Challenges to European health systems have intensified in the 21st century, with unprecedented pressures linked to ageing populations and rising costs. Against this backdrop, leading figures in the pharmaceutical industry understood that a fresh evaluation of the situation was essential if Europe wanted to improve health by speeding up the development of, and patient access to, innovative medicines – particularly in areas where there an unmet medical or social need remained.
There were a number of immediate points for consideration. The industry was faced with: scientific opportunities, but complex science; high attrition rates for safety reasons, because of an underperforming, predictive toolkit and a poor understanding of the pathophysiology of diseases; and a dramatically long duration from discovery to delivery to patients, which was further exacerbated by a siloed approach – that is companies doing the same things at the same time and failing.
These thoughts sowed the seeds for Europe’s largest public-private partnership in the life sciences area: the Innovative Medicines Initiative.
Despite numerous recent advances in research, we were conscious that massive gaps still existed in our understanding of the pathophysiology of many diseases and, as a result, it was becoming increasingly difficult to develop therapies for these unmet medical needs.
It was also vital to recognise that a company or institution would find it extremely difficult to address these knowledge gaps on their own, as this would entail the analysis of a large series of data that, in reality, was fragmented.
Tackling these issues clearly required a step-by-step approach. The group of Research Directors of EFPIA, therefore, made an initial attempt to set up a collaborative framework of research, involving a few companies within the EU Commission Framework Programme. This effort, which focused on toxicology, established a solid foundation on which to build on the concept of an expanded collaborative network, which would include not only companies but also a wide variety of other public stakeholders, in academia, for example.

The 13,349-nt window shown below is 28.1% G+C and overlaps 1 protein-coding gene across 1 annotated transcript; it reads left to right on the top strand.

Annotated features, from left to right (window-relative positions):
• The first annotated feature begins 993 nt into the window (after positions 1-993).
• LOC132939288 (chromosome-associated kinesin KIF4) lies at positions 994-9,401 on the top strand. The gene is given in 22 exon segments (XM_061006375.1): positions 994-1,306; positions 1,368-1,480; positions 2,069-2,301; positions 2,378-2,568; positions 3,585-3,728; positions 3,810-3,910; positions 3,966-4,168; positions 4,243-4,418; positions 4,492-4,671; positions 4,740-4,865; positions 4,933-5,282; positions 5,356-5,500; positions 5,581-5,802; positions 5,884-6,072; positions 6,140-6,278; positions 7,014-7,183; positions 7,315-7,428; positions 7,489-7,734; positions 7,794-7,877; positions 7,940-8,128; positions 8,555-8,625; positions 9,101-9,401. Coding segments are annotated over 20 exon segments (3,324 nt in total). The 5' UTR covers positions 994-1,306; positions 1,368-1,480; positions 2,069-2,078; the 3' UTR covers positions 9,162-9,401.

With the groundwork for a “Private/Public alliance” already laid, we entered into discussions with the European Commission – which was itself arriving at the same conclusion on the value of intensifying industry participation in collaborative research initiatives – focusing on how we could transform from concept to reality in a revolutionary approach that was detached from the methodology that underpinned traditional Framework Programmes.
We eventually discovered how to do this through the concept of Joint Technology Initiatives (JTI). This represented a groundbreaking legislative platform on which we could establish independent public-private partnerships.
The road ahead was by no means smooth: it took long time to discuss with all EU institutions the most delicate principles around this JTI, including the rules on Intellectual Property and the way in which we would match the contributions that were coming from the European Union.
With regard to the latter, we decided that a vital element of this deal would be to have participating EFPIA companies to contribute, not with cash, but with “in-kind” support. The clear reasoning was that this would push companies to engage actively in these collaborative research programmes either with human resources, with data or with scientific knowledge.
Finally, we decided that the first programmes would be launched in pre-competitive areas. This was an essential element because it would foster collaboration among scientists of different companies and institutions.
These key principles continue to underpin the Innovative Medicines Initiative, which has kicked off more than 70 projects involving more than 7000 researchers from public and private sectors.0